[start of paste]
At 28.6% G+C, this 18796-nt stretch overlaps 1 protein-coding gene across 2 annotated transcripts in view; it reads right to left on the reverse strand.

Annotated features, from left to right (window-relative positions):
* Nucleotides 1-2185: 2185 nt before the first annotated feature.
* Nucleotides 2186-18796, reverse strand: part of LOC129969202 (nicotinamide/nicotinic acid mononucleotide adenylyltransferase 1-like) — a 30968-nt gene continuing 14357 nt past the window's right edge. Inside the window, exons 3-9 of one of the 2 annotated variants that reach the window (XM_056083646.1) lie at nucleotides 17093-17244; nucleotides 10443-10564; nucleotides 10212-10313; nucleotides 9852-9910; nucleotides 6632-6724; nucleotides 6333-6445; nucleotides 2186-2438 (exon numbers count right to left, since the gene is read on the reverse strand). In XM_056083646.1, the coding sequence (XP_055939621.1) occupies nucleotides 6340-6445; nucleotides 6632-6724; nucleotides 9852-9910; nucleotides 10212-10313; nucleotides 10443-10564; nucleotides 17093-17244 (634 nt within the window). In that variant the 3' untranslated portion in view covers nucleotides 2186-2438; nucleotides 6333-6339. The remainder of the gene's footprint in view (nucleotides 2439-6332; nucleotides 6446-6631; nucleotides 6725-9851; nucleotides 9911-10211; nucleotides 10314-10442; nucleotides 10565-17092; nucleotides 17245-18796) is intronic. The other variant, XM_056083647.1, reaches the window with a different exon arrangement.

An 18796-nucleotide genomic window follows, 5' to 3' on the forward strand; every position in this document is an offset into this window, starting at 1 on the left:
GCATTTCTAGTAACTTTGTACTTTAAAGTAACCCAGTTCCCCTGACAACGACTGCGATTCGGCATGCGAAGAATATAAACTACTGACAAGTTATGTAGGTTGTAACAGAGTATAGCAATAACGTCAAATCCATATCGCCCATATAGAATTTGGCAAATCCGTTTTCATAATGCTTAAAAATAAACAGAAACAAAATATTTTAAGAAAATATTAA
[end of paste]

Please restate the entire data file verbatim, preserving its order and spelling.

At 28.6% G+C, this 18796-nt stretch overlaps 1 protein-coding gene across 2 annotated transcripts in view; it reads right to left on the reverse strand.

Annotated features, from left to right (window-relative positions):
* Nucleotides 1-2185: 2185 nt before the first annotated feature.
* Nucleotides 2186-18796, reverse strand: part of LOC129969202 (nicotinamide/nicotinic acid mononucleotide adenylyltransferase 1-like) — a 30968-nt gene continuing 14357 nt past the window's right edge. Inside the window, exons 3-9 of one of the 2 annotated variants that reach the window (XM_056083646.1) lie at nucleotides 17093-17244; nucleotides 10443-10564; nucleotides 10212-10313; nucleotides 9852-9910; nucleotides 6632-6724; nucleotides 6333-6445; nucleotides 2186-2438 (exon numbers count right to left, since the gene is read on the reverse strand). In XM_056083646.1, the coding sequence (XP_055939621.1) occupies nucleotides 6340-6445; nucleotides 6632-6724; nucleotides 9852-9910; nucleotides 10212-10313; nucleotides 10443-10564; nucleotides 17093-17244 (634 nt within the window). In that variant the 3' untranslated portion in view covers nucleotides 2186-2438; nucleotides 6333-6339. The remainder of the gene's footprint in view (nucleotides 2439-6332; nucleotides 6446-6631; nucleotides 6725-9851; nucleotides 9911-10211; nucleotides 10314-10442; nucleotides 10565-17092; nucleotides 17245-18796) is intronic. The other variant, XM_056083647.1, reaches the window with a different exon arrangement.

An 18796-nucleotide genomic window follows, 5' to 3' on the forward strand; every position in this document is an offset into this window, starting at 1 on the left:
GCATTTCTAGTAACTTTGTACTTTAAAGTAACCCAGTTCCCCTGACAACGACTGCGATTCGGCATGCGAAGAATATAAACTACTGACAAGTTATGTAGGTTGTAACAGAGTATAGCAATAACGTCAAATCCATATCGCCCATATAGAATTTGGCAAATCCGTTTTCATAATGCTTAAAAATAAACAGAAACAAAATATTTTAAGAAAATATTAA